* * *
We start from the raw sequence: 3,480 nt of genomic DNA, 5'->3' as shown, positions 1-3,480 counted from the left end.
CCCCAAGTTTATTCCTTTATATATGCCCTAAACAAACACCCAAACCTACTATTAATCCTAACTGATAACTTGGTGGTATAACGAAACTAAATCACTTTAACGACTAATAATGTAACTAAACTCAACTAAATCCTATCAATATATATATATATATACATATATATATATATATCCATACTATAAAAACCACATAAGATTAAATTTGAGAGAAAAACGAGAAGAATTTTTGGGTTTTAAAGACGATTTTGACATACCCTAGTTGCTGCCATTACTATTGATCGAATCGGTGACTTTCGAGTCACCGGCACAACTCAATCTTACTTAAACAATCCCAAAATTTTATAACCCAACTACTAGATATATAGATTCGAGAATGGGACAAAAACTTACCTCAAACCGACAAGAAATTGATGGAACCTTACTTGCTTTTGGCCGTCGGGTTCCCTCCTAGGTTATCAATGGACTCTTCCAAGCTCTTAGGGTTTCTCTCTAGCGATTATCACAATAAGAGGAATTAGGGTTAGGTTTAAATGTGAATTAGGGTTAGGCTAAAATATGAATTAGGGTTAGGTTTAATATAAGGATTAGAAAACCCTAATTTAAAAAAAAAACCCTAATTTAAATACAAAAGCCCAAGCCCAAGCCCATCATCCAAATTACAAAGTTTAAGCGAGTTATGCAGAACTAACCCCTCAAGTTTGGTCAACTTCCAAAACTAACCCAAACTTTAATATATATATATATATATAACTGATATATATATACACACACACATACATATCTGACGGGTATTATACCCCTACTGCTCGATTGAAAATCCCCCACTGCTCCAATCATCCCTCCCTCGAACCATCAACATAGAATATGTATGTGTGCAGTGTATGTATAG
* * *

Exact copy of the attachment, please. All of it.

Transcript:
We start from the raw sequence: 3,480 nt of genomic DNA, 5'->3' as shown, positions 1-3,480 counted from the left end.
CCCCAAGTTTATTCCTTTATATATGCCCTAAACAAACACCCAAACCTACTATTAATCCTAACTGATAACTTGGTGGTATAACGAAACTAAATCACTTTAACGACTAATAATGTAACTAAACTCAACTAAATCCTATCAATATATATATATATATACATATATATATATATATCCATACTATAAAAACCACATAAGATTAAATTTGAGAGAAAAACGAGAAGAATTTTTGGGTTTTAAAGACGATTTTGACATACCCTAGTTGCTGCCATTACTATTGATCGAATCGGTGACTTTCGAGTCACCGGCACAACTCAATCTTACTTAAACAATCCCAAAATTTTATAACCCAACTACTAGATATATAGATTCGAGAATGGGACAAAAACTTACCTCAAACCGACAAGAAATTGATGGAACCTTACTTGCTTTTGGCCGTCGGGTTCCCTCCTAGGTTATCAATGGACTCTTCCAAGCTCTTAGGGTTTCTCTCTAGCGATTATCACAATAAGAGGAATTAGGGTTAGGTTTAAATGTGAATTAGGGTTAGGCTAAAATATGAATTAGGGTTAGGTTTAATATAAGGATTAGAAAACCCTAATTTAAAAAAAAAACCCTAATTTAAATACAAAAGCCCAAGCCCAAGCCCATCATCCAAATTACAAAGTTTAAGCGAGTTATGCAGAACTAACCCCTCAAGTTTGGTCAACTTCCAAAACTAACCCAAACTTTAATATATATATATATATATAACTGATATATATATACACACACACATACATATCTGACGGGTATTATACCCCTACTGCTCGATTGAAAATCCCCCACTGCTCCAATCATCCCTCCCTCGAACCATCAACATAGAATATGTATGTGTGCAGTGTATGTATAG